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Blockchain and the Web Are Coming Together, Says Berners-Lee

Updated: Oct 24, 2017

Sir Tim Creator of the World Wide Web is big on blockchain.

Sir Tim is big on blockchain.

By Jeff John Roberts October 17, 2017

Sir Tim Berners-Lee is a famous computer scientist and academic who invented the World Wide Web in 1989—so when he talks about new technologies it’s worth paying attention.

Today, one of the topics on his mind is blockchain, a revolutionary way of creating permanent, tamper-proof records across a disparate network of computers.

Blockchain is most famously associated with the digital currency bitcoin but the technology is increasingly being used for record keeping by banks and retailers. It will also come to be used by more ordinary citizens in the near future, says Berners-Lee.

“The blockchain and the web will connect together in lots of interesting ways,” he said on Tuesday at a Toronto conference hosted by Ripple, a blockchain payments company.

In a follow-up chat with Fortune, Sir Tim explained that web browsers serve as the primary way users experience most new technologies and that this will be the case with browsers.

“At the moment there are two interfaces coming to a browser near you. One is [blockchain-based] web payments sites. You’ve got the code to do all that already,” he said. “Coming down the pipe hot on its its heels is web authentication. Instead of all those passwords, the browser will handle your identity.”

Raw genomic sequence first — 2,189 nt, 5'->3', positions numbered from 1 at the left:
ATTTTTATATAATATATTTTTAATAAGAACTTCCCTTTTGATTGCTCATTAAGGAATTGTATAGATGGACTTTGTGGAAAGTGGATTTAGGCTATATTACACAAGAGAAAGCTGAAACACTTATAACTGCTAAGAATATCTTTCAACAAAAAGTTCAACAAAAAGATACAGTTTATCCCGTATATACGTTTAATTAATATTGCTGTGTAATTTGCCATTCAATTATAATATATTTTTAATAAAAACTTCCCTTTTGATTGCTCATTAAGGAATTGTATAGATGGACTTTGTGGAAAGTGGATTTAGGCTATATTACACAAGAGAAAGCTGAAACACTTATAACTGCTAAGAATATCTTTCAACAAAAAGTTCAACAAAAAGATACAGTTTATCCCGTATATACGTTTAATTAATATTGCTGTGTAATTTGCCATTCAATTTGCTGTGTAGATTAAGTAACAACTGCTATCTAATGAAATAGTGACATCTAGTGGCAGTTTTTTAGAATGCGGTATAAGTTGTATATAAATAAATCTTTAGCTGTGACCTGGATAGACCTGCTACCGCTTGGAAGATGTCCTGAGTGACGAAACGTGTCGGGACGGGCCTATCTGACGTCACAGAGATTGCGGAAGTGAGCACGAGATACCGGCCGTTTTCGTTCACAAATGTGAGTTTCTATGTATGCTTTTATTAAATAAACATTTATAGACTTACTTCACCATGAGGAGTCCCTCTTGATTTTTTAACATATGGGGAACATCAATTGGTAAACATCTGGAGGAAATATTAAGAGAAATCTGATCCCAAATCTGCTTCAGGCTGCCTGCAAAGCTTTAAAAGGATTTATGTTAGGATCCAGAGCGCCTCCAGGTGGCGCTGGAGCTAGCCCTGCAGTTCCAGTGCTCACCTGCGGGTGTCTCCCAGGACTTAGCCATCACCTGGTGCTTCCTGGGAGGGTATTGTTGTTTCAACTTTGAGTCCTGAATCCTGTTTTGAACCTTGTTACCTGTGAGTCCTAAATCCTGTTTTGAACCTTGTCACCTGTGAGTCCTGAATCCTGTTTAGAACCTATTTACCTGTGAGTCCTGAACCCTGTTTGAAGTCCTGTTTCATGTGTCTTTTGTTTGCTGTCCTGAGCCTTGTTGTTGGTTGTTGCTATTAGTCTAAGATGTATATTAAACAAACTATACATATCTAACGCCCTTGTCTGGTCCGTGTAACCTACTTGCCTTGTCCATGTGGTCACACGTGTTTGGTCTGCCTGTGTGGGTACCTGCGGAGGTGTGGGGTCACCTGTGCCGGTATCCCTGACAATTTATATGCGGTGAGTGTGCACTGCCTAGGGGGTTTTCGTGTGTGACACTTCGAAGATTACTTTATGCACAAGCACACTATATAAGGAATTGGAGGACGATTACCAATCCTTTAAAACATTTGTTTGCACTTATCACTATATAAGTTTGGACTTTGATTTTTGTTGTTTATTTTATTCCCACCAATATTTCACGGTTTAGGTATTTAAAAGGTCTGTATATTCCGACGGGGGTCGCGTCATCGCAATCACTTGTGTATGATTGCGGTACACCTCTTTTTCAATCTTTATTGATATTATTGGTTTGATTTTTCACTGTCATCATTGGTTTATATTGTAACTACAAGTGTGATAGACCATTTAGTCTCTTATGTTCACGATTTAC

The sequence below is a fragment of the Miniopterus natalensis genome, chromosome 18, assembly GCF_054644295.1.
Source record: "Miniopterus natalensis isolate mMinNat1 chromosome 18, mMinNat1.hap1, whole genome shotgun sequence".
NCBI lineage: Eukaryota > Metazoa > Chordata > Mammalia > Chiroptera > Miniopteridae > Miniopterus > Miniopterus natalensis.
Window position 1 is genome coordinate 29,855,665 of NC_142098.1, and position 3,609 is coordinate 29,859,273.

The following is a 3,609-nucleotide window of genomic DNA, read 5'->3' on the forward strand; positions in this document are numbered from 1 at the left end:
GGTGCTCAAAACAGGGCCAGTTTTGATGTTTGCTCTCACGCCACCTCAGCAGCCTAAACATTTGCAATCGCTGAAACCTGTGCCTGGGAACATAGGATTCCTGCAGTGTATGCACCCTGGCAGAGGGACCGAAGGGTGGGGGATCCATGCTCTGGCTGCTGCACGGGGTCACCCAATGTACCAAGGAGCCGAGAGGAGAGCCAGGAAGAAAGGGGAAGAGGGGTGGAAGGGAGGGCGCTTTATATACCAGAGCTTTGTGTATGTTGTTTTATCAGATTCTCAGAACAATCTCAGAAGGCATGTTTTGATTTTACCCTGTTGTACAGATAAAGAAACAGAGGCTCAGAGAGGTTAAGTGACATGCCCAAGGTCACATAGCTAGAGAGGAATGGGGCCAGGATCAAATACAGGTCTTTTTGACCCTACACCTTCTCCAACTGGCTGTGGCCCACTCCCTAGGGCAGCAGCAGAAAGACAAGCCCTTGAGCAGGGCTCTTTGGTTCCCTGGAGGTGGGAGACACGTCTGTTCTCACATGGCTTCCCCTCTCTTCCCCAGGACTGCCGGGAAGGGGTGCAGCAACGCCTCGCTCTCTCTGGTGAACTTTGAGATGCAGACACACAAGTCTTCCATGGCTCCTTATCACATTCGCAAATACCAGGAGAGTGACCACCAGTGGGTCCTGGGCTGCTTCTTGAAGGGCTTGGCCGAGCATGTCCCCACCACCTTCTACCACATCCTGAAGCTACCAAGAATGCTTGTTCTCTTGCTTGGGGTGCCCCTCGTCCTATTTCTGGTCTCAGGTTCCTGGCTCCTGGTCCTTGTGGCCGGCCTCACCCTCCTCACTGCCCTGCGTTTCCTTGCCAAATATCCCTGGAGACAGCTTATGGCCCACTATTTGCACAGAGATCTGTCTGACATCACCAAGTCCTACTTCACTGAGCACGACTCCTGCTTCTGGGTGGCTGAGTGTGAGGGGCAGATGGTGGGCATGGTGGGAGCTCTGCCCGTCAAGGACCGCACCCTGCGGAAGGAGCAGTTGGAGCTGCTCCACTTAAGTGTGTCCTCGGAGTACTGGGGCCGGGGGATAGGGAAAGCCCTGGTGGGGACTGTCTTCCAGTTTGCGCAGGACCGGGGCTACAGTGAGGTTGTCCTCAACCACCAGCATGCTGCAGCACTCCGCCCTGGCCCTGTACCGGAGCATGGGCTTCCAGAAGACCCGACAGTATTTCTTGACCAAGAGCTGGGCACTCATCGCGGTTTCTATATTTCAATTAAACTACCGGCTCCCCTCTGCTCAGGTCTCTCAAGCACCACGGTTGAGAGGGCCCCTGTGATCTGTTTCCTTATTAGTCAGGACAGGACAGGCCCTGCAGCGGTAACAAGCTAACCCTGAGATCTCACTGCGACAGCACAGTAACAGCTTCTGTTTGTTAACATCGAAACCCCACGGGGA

Berners-Lee explained this means browsers like Chrome and Firefox will offer easy ways for non-tech savvy people to use blockchain, allowing them to benefit from counterfeit-proof security features. (Crypto experts are already trying all sorts of blockchain browser experiments).

He did not elaborate on how specifically this will occur, but suggested it could involve a range of methods from biometrics to private cryptographic keys.

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Despite his misgivings about Google and other big tech companies—at the Ripple event he railed about such companies damaging the web in the name of advertising—Berners-Lee said using Google’s Chrome browser for blockchain does not pose a privacy threat.

“Chrome is open source and inspectable — if there was a feeling Google was using its power to do nefarious things, people would switch to Firefox or Brave,” he said. (Brave is a new browser designed to make it easy to use crypto-currencies).

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